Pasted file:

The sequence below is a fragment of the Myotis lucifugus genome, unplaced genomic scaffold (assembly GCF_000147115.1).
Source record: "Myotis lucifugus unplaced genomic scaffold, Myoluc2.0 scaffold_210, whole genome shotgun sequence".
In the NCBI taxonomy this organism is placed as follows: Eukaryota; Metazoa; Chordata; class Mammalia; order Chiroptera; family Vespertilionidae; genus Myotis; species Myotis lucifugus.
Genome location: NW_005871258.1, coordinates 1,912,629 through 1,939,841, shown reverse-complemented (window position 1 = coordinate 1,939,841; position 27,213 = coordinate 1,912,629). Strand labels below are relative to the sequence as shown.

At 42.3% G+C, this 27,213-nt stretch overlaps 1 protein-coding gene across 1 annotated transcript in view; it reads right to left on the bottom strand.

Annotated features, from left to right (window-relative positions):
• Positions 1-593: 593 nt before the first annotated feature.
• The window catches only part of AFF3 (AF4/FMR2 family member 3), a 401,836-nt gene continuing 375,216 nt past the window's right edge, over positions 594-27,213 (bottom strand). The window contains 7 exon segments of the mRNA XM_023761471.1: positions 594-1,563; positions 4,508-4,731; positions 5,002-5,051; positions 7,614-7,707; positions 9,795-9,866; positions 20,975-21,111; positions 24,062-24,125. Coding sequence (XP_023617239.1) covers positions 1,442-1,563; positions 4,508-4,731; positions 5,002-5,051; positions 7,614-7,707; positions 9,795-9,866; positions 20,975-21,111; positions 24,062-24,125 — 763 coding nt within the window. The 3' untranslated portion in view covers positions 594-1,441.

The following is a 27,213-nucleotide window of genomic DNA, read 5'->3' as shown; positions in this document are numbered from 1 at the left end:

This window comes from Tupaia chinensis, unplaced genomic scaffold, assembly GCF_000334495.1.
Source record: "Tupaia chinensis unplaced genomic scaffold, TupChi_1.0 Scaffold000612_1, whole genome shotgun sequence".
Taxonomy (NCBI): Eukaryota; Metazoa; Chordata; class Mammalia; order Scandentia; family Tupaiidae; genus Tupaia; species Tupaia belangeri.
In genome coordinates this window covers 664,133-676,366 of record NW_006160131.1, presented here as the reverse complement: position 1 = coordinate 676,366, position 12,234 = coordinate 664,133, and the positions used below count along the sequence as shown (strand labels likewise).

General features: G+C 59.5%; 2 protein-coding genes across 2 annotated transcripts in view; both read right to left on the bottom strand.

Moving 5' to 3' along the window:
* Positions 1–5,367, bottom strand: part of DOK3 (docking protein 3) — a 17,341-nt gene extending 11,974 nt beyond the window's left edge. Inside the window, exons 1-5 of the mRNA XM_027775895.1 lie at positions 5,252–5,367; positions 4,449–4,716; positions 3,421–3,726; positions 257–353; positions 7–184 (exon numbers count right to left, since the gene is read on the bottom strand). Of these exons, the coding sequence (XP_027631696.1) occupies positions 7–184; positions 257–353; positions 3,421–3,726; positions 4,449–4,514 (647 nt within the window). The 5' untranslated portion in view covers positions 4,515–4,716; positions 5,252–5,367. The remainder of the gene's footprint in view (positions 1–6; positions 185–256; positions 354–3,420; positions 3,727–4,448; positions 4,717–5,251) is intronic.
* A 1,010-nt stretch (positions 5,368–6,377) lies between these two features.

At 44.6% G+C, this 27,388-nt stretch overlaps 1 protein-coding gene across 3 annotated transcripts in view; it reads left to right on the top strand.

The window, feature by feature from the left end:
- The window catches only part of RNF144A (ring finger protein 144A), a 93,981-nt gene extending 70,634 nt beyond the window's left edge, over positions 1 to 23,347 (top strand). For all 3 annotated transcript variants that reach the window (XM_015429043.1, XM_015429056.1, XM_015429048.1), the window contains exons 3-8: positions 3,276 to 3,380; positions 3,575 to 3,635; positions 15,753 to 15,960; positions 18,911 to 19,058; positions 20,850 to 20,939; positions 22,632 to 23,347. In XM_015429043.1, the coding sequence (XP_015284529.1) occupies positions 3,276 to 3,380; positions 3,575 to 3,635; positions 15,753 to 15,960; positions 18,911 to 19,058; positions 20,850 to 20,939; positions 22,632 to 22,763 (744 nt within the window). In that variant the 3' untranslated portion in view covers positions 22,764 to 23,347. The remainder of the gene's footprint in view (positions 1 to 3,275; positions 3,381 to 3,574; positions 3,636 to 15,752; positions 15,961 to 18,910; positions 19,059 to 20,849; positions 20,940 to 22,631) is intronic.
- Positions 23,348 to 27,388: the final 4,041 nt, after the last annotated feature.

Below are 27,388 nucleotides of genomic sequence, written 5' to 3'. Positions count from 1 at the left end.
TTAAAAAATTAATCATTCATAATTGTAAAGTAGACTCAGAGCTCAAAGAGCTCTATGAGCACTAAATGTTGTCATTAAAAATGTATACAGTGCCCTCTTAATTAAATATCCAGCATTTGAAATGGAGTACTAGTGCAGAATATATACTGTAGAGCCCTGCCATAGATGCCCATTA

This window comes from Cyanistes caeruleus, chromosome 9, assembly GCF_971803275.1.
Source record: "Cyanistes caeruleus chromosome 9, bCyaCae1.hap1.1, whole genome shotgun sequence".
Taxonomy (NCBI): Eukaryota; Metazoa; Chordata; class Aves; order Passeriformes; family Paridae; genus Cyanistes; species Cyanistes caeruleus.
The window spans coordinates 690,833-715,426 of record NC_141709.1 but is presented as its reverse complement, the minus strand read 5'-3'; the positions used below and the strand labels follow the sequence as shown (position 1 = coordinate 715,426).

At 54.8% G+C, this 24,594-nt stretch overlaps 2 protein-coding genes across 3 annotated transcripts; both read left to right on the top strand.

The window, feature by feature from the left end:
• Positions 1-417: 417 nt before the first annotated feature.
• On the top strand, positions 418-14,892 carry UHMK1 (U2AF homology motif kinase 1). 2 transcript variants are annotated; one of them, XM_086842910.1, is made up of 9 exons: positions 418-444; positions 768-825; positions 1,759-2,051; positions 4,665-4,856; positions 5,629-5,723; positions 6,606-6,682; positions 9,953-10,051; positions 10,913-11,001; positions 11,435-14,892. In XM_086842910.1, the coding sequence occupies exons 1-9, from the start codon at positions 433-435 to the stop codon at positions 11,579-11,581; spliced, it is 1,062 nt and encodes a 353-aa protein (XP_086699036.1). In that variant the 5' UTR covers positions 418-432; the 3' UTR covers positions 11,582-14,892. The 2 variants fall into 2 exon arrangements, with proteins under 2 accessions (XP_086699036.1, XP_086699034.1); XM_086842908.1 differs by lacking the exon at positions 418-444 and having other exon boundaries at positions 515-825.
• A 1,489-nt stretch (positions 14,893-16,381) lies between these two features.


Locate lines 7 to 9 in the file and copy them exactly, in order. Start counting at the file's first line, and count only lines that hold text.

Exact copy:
• Positions 1-593: 593 nt before the first annotated feature.
• The window catches only part of AFF3 (AF4/FMR2 family member 3), a 401,836-nt gene continuing 375,216 nt past the window's right edge, over positions 594-27,213 (bottom strand). The window contains 7 exon segments of the mRNA XM_023761471.1: positions 594-1,563; positions 4,508-4,731; positions 5,002-5,051; positions 7,614-7,707; positions 9,795-9,866; positions 20,975-21,111; positions 24,062-24,125. Coding sequence (XP_023617239.1) covers positions 1,442-1,563; positions 4,508-4,731; positions 5,002-5,051; positions 7,614-7,707; positions 9,795-9,866; positions 20,975-21,111; positions 24,062-24,125 — 763 coding nt within the window. The 3' untranslated portion in view covers positions 594-1,441.

The following is a 27,213-nucleotide window of genomic DNA, read 5'->3' as shown; positions in this document are numbered from 1 at the left end: